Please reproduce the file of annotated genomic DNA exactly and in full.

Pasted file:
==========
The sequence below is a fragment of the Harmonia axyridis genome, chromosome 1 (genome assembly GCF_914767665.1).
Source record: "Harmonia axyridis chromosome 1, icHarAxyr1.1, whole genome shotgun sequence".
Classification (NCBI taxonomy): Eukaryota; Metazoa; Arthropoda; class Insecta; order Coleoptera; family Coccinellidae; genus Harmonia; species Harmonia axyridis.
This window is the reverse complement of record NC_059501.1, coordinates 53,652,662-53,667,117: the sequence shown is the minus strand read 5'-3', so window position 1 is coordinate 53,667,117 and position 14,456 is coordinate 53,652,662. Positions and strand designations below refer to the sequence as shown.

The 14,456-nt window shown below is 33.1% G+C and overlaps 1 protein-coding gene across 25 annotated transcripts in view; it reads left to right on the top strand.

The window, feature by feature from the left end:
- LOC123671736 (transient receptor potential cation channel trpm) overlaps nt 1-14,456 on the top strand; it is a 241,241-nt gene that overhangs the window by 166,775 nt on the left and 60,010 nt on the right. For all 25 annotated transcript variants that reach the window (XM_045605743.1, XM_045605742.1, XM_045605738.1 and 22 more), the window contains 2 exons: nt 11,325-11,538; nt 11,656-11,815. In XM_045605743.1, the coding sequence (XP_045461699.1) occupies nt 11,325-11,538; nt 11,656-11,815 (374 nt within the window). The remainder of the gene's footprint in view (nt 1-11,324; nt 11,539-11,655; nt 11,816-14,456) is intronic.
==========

The sequence below is a fragment of the Harmonia axyridis genome, chromosome 1 (genome assembly GCF_914767665.1).
Source record: "Harmonia axyridis chromosome 1, icHarAxyr1.1, whole genome shotgun sequence".
Classification (NCBI taxonomy): Eukaryota; Metazoa; Arthropoda; class Insecta; order Coleoptera; family Coccinellidae; genus Harmonia; species Harmonia axyridis.
This window is the reverse complement of record NC_059501.1, coordinates 53,652,662-53,667,117: the sequence shown is the minus strand read 5'-3', so window position 1 is coordinate 53,667,117 and position 14,456 is coordinate 53,652,662. Positions and strand designations below refer to the sequence as shown.

The 14,456-nt window shown below is 33.1% G+C and overlaps 1 protein-coding gene across 25 annotated transcripts in view; it reads left to right on the top strand.

The window, feature by feature from the left end:
- LOC123671736 (transient receptor potential cation channel trpm) overlaps nt 1-14,456 on the top strand; it is a 241,241-nt gene that overhangs the window by 166,775 nt on the left and 60,010 nt on the right. For all 25 annotated transcript variants that reach the window (XM_045605743.1, XM_045605742.1, XM_045605738.1 and 22 more), the window contains 2 exons: nt 11,325-11,538; nt 11,656-11,815. In XM_045605743.1, the coding sequence (XP_045461699.1) occupies nt 11,325-11,538; nt 11,656-11,815 (374 nt within the window). The remainder of the gene's footprint in view (nt 1-11,324; nt 11,539-11,655; nt 11,816-14,456) is intronic.